When I was working on my dissertation on labor unions in the early 20th century and their intersection with theatre, I did a great deal of archival research all around the United States. Most of it was at organized libraries, where well-trained archivists would bring me boxes of material to sort through at tightly-controlled spaces as I searched for play manuscripts that had never been published, as well as letters, programs, and anything else that would help.
Things were different when I went to the Highlander Center in New Market, Tennessee. For one, it was just up the road a bit from where I was living in Knoxville. And it’s a compound of buildings, with gathering spaces and rooms for workshops. Highlander has a magical feel to it. It’s not just the history, although that’s pretty amazing.
Started in southeast Tennessee in 1932 as a place for the arts, it quickly became a space for union activism and organizing and training for the Civil Rights Movement, with Martin Luther King doing some of his early work there. After political forces closed the original Folk School, it moved to Knoxville for a decade (right across the Tennessee River from where I ended up living many years later). Finally, it moved to its current site in New Market in 1972. It is still deeply involved in the fight for racial and gender justice, as well as for rights for immigrants and workers.
I went to Highlander in the early 1990s, when it was still reeling from the death of one its founders, Myles Horton, and I got there just before they were going to send some of their archives up to the Wisconsin State Historical Society. They let me go up to the attic of the main building and told me I could dig through the boxes as long as I put everything back. I sat on the dusty floor, crawling from box to box, poring through the history of the region, of the school, delicately opening folders with yellowed papers and fading photographs, until I found a bounty of typewritten pages, scripts from the 1930s, things that no one had looked at in over a half-century. I went back for days, and everyone there was encouraging and wanted to talk about what I found. They didn’t even realize they had those documents. In the year or so I wandered the nation, gathering my material, Highlander was the place where I felt most connected to the past I wanted to reveal.
It had seemed that Highlander had outlasted the forces that tried to destroy it over and over, whether it was Communist-hunting opportunist politicians or the KKK tossing bombs into their windows or any of a number of threats. But last week, that main building burned to the ground in a suspicious fire. Nobody was hurt, although “decades of archives” were also destroyed. The fire is being investigated as arson.
And then, this week, the Center posted on its Facebook page that a white nationalist symbol was found spray-painted on their parking lot. The symbol is like a hashtag with extra lines, and while it comes from an anti-Semitic hate group from Romania in the 1930s, it is popular with the current crop of radicalized racists. The “triple cross” was seen on a t-shirt worn by at least one of the neo-Nazi pieces of garbage in Charlottesville, and it was on the gun used by the miserable worm who murdered so many people in Christchurch, New Zealand.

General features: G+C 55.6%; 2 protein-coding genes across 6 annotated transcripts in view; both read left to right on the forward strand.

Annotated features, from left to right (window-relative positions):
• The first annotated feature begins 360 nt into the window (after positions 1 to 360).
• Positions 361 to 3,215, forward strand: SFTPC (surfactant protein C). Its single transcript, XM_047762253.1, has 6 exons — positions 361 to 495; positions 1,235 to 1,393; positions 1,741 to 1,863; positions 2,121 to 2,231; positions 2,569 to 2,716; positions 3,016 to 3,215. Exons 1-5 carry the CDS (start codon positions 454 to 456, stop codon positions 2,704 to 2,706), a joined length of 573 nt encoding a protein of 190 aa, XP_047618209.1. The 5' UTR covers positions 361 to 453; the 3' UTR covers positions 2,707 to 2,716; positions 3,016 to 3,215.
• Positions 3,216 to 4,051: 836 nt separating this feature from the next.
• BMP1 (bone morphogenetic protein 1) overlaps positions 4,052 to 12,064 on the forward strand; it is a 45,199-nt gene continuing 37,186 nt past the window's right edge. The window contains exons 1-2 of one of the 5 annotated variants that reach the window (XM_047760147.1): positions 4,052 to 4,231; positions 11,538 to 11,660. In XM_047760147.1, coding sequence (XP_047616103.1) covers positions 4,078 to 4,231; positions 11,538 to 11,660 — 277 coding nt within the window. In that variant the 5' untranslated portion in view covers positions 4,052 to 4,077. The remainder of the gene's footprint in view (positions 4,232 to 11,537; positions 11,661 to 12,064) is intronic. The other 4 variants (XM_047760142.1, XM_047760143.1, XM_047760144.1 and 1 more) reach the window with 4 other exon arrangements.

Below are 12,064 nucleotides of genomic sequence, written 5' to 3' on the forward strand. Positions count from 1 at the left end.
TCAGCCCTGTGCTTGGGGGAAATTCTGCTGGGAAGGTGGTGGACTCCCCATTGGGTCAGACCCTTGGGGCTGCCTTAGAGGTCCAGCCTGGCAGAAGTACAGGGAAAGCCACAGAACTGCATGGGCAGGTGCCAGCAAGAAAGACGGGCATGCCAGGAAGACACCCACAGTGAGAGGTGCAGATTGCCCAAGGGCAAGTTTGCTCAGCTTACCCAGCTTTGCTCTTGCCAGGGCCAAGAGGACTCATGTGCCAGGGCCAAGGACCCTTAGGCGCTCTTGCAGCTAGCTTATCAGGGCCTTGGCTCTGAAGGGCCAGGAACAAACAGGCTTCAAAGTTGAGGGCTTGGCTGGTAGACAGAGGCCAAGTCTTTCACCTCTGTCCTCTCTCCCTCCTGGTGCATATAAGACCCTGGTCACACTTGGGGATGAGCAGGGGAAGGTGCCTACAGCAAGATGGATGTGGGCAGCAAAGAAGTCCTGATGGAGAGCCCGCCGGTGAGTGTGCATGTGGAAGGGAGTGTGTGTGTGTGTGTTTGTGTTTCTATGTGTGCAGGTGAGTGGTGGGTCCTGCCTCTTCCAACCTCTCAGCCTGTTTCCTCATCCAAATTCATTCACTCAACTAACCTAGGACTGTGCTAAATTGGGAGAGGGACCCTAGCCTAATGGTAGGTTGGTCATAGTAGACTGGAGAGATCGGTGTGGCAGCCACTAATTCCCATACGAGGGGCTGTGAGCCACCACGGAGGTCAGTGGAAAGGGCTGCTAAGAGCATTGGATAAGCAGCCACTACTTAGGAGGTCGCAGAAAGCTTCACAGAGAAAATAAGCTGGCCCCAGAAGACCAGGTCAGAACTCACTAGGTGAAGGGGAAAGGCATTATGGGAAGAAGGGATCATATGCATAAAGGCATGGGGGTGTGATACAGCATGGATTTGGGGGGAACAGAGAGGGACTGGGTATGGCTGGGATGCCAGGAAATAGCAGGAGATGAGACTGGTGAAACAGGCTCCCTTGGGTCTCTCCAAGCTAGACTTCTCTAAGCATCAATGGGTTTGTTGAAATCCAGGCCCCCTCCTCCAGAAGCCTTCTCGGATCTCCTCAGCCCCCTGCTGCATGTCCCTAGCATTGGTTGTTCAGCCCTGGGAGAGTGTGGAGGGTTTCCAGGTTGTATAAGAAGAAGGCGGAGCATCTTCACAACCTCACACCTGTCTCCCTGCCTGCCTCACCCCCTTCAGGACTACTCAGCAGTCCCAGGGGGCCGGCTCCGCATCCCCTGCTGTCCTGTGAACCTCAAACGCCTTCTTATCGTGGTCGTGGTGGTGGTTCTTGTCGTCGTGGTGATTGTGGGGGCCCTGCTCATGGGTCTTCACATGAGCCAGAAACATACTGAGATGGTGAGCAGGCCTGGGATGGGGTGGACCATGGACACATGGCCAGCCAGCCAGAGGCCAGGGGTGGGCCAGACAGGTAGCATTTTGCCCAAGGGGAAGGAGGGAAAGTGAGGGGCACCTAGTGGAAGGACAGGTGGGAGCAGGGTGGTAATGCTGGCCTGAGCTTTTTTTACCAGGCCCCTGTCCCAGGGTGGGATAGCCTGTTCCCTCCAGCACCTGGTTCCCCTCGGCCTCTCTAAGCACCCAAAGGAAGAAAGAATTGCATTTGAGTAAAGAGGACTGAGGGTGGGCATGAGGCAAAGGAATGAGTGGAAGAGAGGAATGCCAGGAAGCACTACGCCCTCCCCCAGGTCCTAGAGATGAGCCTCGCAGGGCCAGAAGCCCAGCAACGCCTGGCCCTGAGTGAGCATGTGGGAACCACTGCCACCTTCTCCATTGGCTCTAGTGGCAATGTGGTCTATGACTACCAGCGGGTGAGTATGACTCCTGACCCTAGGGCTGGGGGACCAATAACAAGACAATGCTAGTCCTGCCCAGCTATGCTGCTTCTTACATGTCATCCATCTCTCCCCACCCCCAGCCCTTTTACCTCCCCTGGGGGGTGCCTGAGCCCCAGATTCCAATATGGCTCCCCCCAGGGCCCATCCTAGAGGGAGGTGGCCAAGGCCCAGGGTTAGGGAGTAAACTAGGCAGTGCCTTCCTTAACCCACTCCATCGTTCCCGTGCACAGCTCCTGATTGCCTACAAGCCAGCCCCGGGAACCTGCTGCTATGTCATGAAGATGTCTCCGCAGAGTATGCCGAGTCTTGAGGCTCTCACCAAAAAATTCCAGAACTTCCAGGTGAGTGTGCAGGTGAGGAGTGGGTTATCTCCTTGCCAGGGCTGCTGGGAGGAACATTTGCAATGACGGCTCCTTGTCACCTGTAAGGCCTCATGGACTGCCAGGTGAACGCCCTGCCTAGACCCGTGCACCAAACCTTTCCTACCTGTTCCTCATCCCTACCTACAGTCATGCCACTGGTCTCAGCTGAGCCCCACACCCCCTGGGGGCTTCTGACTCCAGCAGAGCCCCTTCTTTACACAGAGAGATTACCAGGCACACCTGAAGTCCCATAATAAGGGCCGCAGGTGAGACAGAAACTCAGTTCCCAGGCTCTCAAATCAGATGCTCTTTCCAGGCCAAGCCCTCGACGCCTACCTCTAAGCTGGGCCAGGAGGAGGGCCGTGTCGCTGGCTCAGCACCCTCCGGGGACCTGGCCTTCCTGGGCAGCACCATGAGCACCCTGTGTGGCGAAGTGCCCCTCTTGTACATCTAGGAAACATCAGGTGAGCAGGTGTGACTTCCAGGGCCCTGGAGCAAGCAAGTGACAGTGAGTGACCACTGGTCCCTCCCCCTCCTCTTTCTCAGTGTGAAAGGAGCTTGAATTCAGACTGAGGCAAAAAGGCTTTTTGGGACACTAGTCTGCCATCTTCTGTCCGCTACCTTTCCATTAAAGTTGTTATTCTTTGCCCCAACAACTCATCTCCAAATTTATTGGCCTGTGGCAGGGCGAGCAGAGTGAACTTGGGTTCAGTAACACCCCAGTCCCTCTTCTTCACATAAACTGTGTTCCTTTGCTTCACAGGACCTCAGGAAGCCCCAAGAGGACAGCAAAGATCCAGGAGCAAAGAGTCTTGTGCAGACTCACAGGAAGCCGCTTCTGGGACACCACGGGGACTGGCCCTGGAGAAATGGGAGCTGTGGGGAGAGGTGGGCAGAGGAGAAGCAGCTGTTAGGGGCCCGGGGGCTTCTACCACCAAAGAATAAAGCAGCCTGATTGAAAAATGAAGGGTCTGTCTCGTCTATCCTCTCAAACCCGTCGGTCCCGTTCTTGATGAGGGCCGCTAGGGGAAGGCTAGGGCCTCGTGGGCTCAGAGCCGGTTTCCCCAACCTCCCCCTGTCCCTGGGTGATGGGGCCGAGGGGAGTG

On Facebook, the directors of the Center wrote, “Highlander is a sacred place built by communities of the most affected people and it has become a home to those who believe in freedom and collective liberation here in the south, across the U.S and around the world. Because of our history we are not surprised that this space, one where marginalized people working across sectors, geographies and identities show up consistently, has been repeatedly targeted over our 87 years of existence.”
And, depressingly, isn’t that where we are now? While the White House conspicuously and suspiciously denies any upswing in white nationalist violence and terrorism in the United States, even the FBI director said today that the “danger … of white supremacists, violent extremism or any other kind of extremism is, of course, significant…We assess that it is a persistent, pervasive threat.” Murders, fires, intimidation, and more are going to proliferate unless law enforcement treats white nationalist groups like the terrorists they are.
I said that more than the history of Highlander made it magical. It’s in a space surrounded by mountains, a gorgeous, peaceful area. When you step outside, you feel you are in the heart of Appalachia. And Highlander has worked to improve the lives of the people of the region as much as it has worked for anyone else. Even if one of those people is responsible for the fire, it won’t deter the Center’s mission to help them.
Highlander’s leaders are unbowed. They wrote, “This is a time for building our power. Now is the time to be vigilant. To love each other and support each other and to keep each other safe in turbulent times. Now is not the time to dismiss how scary things are, which makes it even more important to have concrete assessments of concrete conditions, and sophisticated strategies to build a new world.”
It is scary out there. And we need to fight the beliefs of those who want to scare us into complacency, retreat, and silence.
Editor’s Note: This essay originally appeared on April 4, 2019 on The Rude Pundit, a website featuring commentary by Lee Papa. It was reproduced here with the consent of Mr. Papa.